Basic Automotive Hand Tools

I was conversing with a friend of mine about some basic automotive tools today.  I suggested a few different types of items and later on checked online to see what others recommended.  I came across some pages that had some decent lists and a few that were poor.  I’ll share a link to one of the poor ones for the humor.  This page listed “tools every weekend wrencher should own.”  So, not basic tools but still worth reading I thought.  Ratcheting wrenches, voltmeter, ball drivers…those look good.  But what is this?  Plasma cutter?  Abrasive cabinet? Clecos?  I’m not sure what a “weekend wrencher” will do with a plasma cutter?  “Hmm, I stripped this bolt next to the gas tank.  I’ll fix it with the plasma cutter!”  No.  I don’t think so.

So, what do I recommend?  Here’s my list.  I might have missed a few but these should get you going for the basic items which you’ll always need.  Most of the tools below aren’t specialized but a few are.  If you’ve read my other posts, you know I prefer tools made in the US.  I won’t suggest any specific brands.  I have some I like but these days even cheap tools are good quality and come with a warranty.  That being said, I’d avoid made in India tools.  I’ve not been impressed by the ones I’ve seen and there is good Chinese stuff out there for about the same price.

Automobiles are held together with lots of fasteners.  A lot of them are hex shaped nuts and bolts.  There are two prevalent size standards: Metric and SAE.  When it comes to vehicles, modern cars are entirely metric.  So if you’re buying, go with metric sizes.  Older vehicles were SAE and some have a mix of both standards just to annoy you.

The most basic of the automotive tools are sockets and ratchets.  Some lists listed these separately which makes no sense cause one won’t work without the other.  Sockets come in multiple sizes from very small up to massive.  They have two main identifying numbers.  The size nut/bolt they fit and the drive size.   For automotive work though focusing on sockets that fit 5mm-22mm should cover 95% of what you’re likely to encounter.   You may need some sockets above 22mm but you won’t need every socket above there.  The second identifying number for the socket is drive size.  This is the size of the square opening on the other side of the socket.  For most automotive work there are three important drive sizes: 1/4″, 3/8″, and 1/2″.  These drive sizes are used for metric and SAE sockets.  I’ve found I use 3/8″ drive most of the time.  1/4″ drive is used for smaller sockets and 1/2″ for larger ones.  There are larger drive sizes but you can ignore them for now.  If you need them, you’ll know.  Sockets also come in different lengths typically referred to as short or deep (long).  Short are what I’d recommend at first.  Lastly, there are extensions.  Extensions fit between the sockets and ratchets allowing you to reach further.  They come in different lengths but 3″ and 6″ are good ones to have at first.  You can stack extensions as need.  Seen below are an assortment of sockets, extensions, and ratchets.  When it comes to starting out, pick up one of the large mechanics kits as they’re cheaper then if you bought everything separately.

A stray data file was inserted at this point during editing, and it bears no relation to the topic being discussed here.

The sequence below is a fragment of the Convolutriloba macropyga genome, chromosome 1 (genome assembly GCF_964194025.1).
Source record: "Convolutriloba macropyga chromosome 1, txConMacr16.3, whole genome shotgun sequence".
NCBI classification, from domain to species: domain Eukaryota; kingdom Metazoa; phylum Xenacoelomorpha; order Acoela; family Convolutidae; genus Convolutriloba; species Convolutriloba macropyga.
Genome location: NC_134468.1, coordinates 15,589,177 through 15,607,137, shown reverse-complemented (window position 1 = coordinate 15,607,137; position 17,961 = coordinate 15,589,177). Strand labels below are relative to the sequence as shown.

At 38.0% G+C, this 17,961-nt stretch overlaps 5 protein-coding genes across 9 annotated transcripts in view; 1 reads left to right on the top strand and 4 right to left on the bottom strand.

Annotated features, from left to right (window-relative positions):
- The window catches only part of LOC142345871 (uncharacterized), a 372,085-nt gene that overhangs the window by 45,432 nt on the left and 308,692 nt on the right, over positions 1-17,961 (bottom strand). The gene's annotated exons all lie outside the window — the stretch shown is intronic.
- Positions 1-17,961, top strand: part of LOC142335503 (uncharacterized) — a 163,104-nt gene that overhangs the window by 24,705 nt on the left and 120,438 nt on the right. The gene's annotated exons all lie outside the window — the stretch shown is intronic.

The other classical tool is the wrench.  Wrenches typically have a descriptive name before the word wrench such as combination, offset, etc.  The most common type of wrench is the combination wrench which is sometimes shortened to just combo wrench.  This type of wrench has an enclosed box end on one side of the wrench and an open end on the other.  The box end is stronger and less likely to slip off the fastener than the open end.  Sometimes you aren’t able to get the box end onto the fastener which is where the open end saves the day.  Wrenches can be used on their own but also work well when holding the head of the bolt that you’re taking the nut off of with a socket and ratchet.  Wrenches come in sizes like sockets do.  Wrenches also get exponentially more expensive as the size increases.  So, if you’re starring out, buy a set and add on as needed.  As I mentioned before, there are other wrench designs but the combination is the go to first wrench.


Hex headed bolts and nuts are common on vehicles.  There are also an assortment of fasteners with other head designs on modern cars.  Some might have an inset hex shaped hole that requires the L shaped Allen keys shown below.  Other fasteners have a star shaped hole known as torx.  Ultimately, there are numerous types of fastener head designs.  Still its a good idea to have a set of hex and torx sockets, keys, or drivers.


How tight should you tighten that nut or bolt?  The manufacturer knows.  To tighten it to the correct amount you’ll need a special kind of ratchet called a torque wrench.  Previously, this would have been a more advanced mechanic tool due to price.  These days they can be found cheaply.  I’m not sure I’d want to build an engine with a cheap torque wrench (though others have) for tightening your lug nuts or random bolt it’ll work fine.  Just be sure to treat it carefully and be sure to set it to the lowest number when finished using it.  Also, don’t use it for taking anything loose.